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Off Topic: Attic Find: What Is It?

David107David107 Member Posts: 1,200
Found this in my attic. Some kind of adjustable scaffold? There used to be a little wooden stand for a fan by the window....see photo.

Comments

  • JUGHNEJUGHNE Member Posts: 3,473
    It reminds me of an adjustable clothes drying rack, only one half of it. Wife doesn't think so. It is too adjustable for that function.

    Next thought is a copy type machine that you trace the letters or pictures and it will pencil out a duplicate.

    Really just WAGs.

    Where is Jamie who might collect something like this or have it in one of his houses he maintains??
  • ScottSecorScottSecor Member Posts: 48
    My guess is it's an easel or perhaps something for civil engineering?
  • David107David107 Member Posts: 1,200
    I should have mentioned this is a 1924 house.
  • Jamie HallJamie Hall Member Posts: 6,861
    Never seen the like! Can you take a shot of the whole length of the thing? What intrigues me is that it is clearly adjustable, and may be some kind of pantograph for enlarging or reducing a drawing by tracing -- but I'd have to see the whole thing to guess further.
    Jamie



    Building superintendent/caretaker, 7200 sq. ft. historic house museum with dependencies in New England.



    Hoffman Equipped System (all original except boiler), Weil-McClain 580, 2.75 gph Carlin, Vapourstat 0.5 -- 6.0 ounces per square inch
  • JUGHNEJUGHNE Member Posts: 3,473
    That is the word I was looking for.....pantograph.
  • KC_JonesKC_Jones Member Posts: 3,252
    JUGHNE said:

    That is the word I was looking for.....pantograph.

    You beat me to it, I was thinking the same thing. The only thing is I don't think they typically had a sliding adjustment like that as they were set up for accurate scaling utilizing a series of holes. Of course if someone homemade one all bets are off.

    2014 Weil Mclain EG-40
    EcoSteam ES-20 Advanced Boiler Control
    Boiler pictures updated 2/21/15
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  • David107David107 Member Posts: 1,200
    Ok, here's some photos. Seems like it's some kind of pantograph.
    The tiny nail points must be to hold the paper in place? Sliding adjustment makes it more versatile I guess. Can't figure out what the two metal pieces are at bottom of unit in photo 1814.






  • PumpguyPumpguy Member Posts: 279
    edited May 17
    Looks like a curtain stretcher to me. Used for drying washed lace curtains to maintain their shape. My Mom had one that looked similar. All those little pins are my clue.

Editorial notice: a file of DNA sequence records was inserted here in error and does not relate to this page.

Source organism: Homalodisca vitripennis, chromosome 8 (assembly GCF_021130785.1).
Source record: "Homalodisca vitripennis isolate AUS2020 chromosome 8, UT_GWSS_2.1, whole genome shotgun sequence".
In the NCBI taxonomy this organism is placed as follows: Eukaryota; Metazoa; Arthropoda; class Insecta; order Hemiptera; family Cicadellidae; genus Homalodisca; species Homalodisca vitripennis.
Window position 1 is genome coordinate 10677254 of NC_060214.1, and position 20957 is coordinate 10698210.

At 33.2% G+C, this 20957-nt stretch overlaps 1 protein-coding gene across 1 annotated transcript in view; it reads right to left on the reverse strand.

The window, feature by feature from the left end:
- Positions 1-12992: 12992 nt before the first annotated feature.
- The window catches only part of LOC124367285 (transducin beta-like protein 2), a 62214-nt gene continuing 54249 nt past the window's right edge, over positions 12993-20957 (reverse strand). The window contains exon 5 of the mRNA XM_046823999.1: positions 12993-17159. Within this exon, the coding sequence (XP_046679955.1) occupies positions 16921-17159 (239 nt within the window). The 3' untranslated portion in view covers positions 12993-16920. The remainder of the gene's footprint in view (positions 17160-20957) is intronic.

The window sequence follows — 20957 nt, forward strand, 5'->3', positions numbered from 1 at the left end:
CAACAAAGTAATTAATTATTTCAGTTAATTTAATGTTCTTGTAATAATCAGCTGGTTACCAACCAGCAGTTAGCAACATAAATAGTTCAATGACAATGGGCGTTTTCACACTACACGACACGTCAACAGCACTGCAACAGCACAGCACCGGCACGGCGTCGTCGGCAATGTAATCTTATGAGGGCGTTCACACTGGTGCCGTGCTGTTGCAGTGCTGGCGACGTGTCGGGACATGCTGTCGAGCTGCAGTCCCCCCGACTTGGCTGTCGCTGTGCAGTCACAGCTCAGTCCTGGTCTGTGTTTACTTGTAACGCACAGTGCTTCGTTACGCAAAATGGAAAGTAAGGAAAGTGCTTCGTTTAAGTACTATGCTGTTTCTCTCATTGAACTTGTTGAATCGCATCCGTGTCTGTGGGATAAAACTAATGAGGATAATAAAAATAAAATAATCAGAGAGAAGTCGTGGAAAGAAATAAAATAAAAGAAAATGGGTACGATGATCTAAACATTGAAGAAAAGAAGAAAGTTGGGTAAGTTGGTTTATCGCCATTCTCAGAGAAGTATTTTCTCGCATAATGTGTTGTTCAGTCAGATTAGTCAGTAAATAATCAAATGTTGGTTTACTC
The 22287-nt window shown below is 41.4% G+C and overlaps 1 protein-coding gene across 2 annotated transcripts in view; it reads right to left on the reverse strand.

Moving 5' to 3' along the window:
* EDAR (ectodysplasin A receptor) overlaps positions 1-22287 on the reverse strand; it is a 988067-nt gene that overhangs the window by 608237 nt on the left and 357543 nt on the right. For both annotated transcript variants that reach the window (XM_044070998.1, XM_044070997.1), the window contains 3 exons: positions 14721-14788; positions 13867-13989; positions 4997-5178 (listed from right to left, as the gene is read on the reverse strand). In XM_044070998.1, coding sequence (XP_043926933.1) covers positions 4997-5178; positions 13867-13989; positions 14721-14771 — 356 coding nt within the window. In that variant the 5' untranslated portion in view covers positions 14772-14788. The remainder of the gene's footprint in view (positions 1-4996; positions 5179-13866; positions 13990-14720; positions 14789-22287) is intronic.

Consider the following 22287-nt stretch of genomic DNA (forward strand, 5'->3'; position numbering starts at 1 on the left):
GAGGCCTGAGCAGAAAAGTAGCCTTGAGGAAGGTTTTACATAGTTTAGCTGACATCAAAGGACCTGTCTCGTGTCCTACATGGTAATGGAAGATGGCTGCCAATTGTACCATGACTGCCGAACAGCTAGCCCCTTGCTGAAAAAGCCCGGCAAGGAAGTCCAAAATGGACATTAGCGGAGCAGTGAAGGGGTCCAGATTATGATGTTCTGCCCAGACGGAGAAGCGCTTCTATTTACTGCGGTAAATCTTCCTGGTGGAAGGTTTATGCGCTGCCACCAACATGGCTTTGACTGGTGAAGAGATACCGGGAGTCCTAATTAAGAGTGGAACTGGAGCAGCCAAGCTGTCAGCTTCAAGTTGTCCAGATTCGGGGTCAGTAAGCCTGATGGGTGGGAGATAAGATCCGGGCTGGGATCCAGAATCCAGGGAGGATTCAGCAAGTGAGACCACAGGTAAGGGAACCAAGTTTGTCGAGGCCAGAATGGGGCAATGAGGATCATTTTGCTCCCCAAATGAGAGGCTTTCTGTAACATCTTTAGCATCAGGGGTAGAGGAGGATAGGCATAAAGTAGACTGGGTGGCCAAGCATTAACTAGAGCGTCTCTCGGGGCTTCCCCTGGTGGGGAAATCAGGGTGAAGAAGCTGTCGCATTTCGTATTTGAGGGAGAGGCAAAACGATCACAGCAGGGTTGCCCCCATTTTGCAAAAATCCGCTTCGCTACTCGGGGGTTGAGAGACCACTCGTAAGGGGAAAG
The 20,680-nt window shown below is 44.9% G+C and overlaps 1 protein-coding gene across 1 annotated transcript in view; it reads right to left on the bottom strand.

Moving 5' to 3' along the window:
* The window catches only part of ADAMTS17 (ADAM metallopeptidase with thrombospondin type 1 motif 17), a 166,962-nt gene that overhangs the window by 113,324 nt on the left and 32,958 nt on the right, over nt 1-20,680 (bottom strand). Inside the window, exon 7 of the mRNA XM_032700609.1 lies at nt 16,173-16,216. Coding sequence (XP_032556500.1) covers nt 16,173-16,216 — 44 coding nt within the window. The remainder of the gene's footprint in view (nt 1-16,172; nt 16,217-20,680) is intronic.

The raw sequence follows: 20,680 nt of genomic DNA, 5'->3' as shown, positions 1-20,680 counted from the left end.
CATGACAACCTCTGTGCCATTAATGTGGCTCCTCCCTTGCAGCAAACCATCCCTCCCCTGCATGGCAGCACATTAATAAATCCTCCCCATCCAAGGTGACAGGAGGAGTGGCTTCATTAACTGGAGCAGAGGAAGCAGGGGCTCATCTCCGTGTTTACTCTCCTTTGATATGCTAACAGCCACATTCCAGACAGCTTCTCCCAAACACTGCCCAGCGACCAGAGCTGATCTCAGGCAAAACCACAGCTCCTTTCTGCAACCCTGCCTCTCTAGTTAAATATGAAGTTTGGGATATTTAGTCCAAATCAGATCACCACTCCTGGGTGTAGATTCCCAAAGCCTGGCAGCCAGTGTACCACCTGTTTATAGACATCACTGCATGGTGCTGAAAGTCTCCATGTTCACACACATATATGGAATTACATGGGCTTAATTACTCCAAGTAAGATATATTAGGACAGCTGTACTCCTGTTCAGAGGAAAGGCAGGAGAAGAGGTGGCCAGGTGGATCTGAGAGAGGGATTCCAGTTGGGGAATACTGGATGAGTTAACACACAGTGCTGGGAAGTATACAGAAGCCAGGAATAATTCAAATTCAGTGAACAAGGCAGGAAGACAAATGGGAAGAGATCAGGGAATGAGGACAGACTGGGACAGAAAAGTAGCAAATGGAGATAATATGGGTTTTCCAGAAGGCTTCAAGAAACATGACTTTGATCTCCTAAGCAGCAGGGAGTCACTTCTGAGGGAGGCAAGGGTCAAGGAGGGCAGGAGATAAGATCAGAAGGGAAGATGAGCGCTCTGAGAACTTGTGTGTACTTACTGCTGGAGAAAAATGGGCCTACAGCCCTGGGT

Specializing in vacuum pumps for steam heating systems, especially older Nash Jennings units. We build new ones too!



    Now offering Tunstall air vent valves for steam and hot water hydronic heating systems.






    Please visit our website www.nashjenningspumps.com for more information
  • Jamie HallJamie Hall Member Posts: 6,861
    I think @Pumpguy has it. It's not right -- now that I see most of it -- to be a pantograph at all. The little pins held the fabric, and one adjusted it to the right size. Neat!
    Jamie



    Building superintendent/caretaker, 7200 sq. ft. historic house museum with dependencies in New England.



    Hoffman Equipped System (all original except boiler), Weil-McClain 580, 2.75 gph Carlin, Vapourstat 0.5 -- 6.0 ounces per square inch
  • David107David107 Member Posts: 1,200
    Gee, thanks, never even heard of such a thing. This must come from at least as far back as the 1940s. Internet: "People did not want to risk ironing their sheer curtains because the heat of irons back then was unpredictable–––those that were heated on the wood stove." I'll have to figure out who to donate this to.
  • PumpguyPumpguy Member Posts: 279
    1940s would be correct. My mom did have an electric iron, and no wood stove.
    As I recall, after washing lace curtains, they would dry all out of shape. So to have them dry properly to their original dimensions, my mom would pin them up to one of these gadgets.
    Specializing in vacuum pumps for steam heating systems, especially older Nash Jennings units. We build new ones too!



    Now offering Tunstall air vent valves for steam and hot water hydronic heating systems.






    Please visit our website www.nashjenningspumps.com for more information
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